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Chapter 1
Weight Loss Surgery – Punching The Reset Button

Did you ever wish you could go back in time ten, twenty or thirty years and just start over on your weight battle? Before you had to buy a seatbelt extender or take medication for high blood pressure or stay home because you couldn’t climb the bleachers to go to your son’s football game? Back when you only had twenty or thirty pounds to lose, not 120 or 130 pounds?

If you could just punch a reset button and start over, you know you’d have a fighting chance to stay at a healthy weight, a chance you don’t seem to get no matter how many diets you try or how hard you work at it.

That’s what weight loss surgery does. It takes the steering wheel, hits the gas, and accelerates you at warp speed to a weight that had always before seemed hopelessly out of reach. It’s the ultimate do-over, just like Bill Murray in the movie Groundhog Day. But unlike the movie, you won’t get multiple chances to get it right.

As the pounds come off, emotions will break loose that you never even knew were there, not only in yourself, but in your friends, family and co-workers. If you’re not prepared for them, the emotional tide can overwhelm you, sabotaging your weight loss and undoing the physical changes your surgeon made to your body.

Most patients never dreamed that the simple loss of weight could create such turmoil.


“The hardest thing for me has been dealing with all the emotional issues. You can bet that whatever has been eating you is going to surface. I didn’t realize it then, but I was stuffing things. Numbing emotions. I feel everything more intensely now. I’m glad I did it [had surgery] even though it was like ripping off a band aid.”

“It never occurred to me that other things in my life would change. I just wanted to get healthy. But it affected everything – my marriage, my kids, even my job.”

“My husband started out being very supportive. He even paid for my surgery because my insurance wouldn’t cover it. But then he started making nasty comments about my weight loss. He got mad whenever I left the house wearing makeup. If someone would say something nice to me about how I looked, he’d say something derogatory.”

“Some of my friends don’t want to go out with me anymore. Before, I’d been the funny fat girl who could get the guys to come over so my friends could flirt with them. After I lost the weight, the guys wanted to keep talking to me, and my friends didn’t like that.”

“People who’d never spoken to me at work suddenly started being nice to me. I wasn’t mad at them before the surgery, but now I’m really angry at them. It’s all I can do just to say hello.”

Why is being prepared for this emotional backlash important? Because overeating has little to do with physical need and everything to do with emotional need.

The truth is that obesity cannot be surgically “cured”. Weight loss surgery isn’t some sort of permanent dietary prison lockdown. Even the most drastic bariatric procedure can be undone by an unwillingness to adapt to a healthier way of life. Its purpose is to give you a fresh start and a period of time to adjust to a new lifestyle regimen under optimum conditions. It’ll be up to you to carry those new habits forward after the seeming magic of the operation has worn off.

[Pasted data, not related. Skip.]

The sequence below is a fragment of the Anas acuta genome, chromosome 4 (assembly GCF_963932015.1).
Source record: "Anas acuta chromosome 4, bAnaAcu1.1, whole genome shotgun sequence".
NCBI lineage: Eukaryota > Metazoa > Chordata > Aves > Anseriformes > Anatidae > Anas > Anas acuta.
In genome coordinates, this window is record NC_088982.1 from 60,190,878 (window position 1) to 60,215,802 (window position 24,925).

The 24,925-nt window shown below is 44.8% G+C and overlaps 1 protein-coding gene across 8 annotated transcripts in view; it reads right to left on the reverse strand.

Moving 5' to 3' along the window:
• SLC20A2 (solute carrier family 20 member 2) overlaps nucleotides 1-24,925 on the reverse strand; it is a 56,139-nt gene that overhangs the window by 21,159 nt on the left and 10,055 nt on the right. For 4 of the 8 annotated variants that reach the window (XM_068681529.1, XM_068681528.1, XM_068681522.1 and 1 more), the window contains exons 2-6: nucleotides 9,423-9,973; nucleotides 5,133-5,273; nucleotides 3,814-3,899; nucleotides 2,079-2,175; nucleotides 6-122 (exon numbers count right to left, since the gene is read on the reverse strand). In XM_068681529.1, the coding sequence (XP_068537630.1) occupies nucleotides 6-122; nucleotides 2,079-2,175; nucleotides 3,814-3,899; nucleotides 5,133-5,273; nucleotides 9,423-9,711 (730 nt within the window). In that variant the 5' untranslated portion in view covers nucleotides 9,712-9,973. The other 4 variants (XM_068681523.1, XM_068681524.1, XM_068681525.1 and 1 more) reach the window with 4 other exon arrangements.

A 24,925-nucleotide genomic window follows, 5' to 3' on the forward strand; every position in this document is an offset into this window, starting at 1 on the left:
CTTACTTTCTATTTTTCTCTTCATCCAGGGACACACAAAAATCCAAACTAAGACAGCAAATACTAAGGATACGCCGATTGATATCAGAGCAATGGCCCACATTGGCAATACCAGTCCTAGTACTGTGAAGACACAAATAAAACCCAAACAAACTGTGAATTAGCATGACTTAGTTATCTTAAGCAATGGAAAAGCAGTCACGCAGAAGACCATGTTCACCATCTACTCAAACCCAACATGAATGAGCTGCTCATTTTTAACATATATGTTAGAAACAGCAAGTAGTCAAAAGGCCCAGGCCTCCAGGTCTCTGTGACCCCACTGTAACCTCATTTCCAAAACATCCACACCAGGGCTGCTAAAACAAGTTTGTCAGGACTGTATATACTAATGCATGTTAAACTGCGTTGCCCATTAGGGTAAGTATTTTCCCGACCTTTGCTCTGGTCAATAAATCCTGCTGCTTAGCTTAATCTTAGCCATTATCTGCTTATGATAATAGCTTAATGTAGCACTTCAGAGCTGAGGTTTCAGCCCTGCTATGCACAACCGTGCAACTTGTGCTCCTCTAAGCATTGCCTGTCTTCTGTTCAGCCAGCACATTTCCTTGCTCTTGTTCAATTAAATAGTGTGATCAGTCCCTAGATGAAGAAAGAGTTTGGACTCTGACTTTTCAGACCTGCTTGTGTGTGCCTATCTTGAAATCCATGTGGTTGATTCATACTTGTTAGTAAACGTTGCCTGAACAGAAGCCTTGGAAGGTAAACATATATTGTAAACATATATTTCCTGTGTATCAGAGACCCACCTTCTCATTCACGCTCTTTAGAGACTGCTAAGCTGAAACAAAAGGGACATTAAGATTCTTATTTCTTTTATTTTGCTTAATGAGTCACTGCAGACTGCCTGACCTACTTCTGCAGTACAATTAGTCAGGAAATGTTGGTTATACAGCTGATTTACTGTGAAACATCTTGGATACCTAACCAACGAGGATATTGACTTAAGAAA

In other words, bariatric surgery gives you a winning edge, like being given a ten mile head start in a 26.2 mile marathon race. Whether you wring every benefit out of that head start and win the race or decide to squander that precious advantage by heading to the showers after mile eleven is totally up to you.

Your relationships with friends and family will change because of your weight loss. Emotions will boil to the surface that may surprise you, and not necessarily in a good way.

To win the weight loss marathon, you’re going to have to learn to deal appropriately with the intense emotions that will bombard you after the surgery. If you don’t, you’ll fall victim to “head hunger” - eating for reasons wholly unrelated to hunger or need - and wind up right back where you started, staring at your bathroom scale like it’s the messenger of doom.

Most patients aren’t aware they have an emotional Achilles’ heel until it smacks them in the face right in the middle of their weight loss. So if you don’t know what emotions your surgery and diminishing size will provoke, how can you be ready to deal with them successfully?

That’s what this book is about. It helps you recognize your own emotional landmines so that you can defuse them before they have a chance to wipe out your weight loss efforts.

Scared? Don’t be. The emotional “reveal” from the surgery can be as healing and joyful as the weight loss itself.

If you handle the emotional issues that arise in a healthy way, your life can be better than your most optimistic hope when you stepped into your surgeon’s office.

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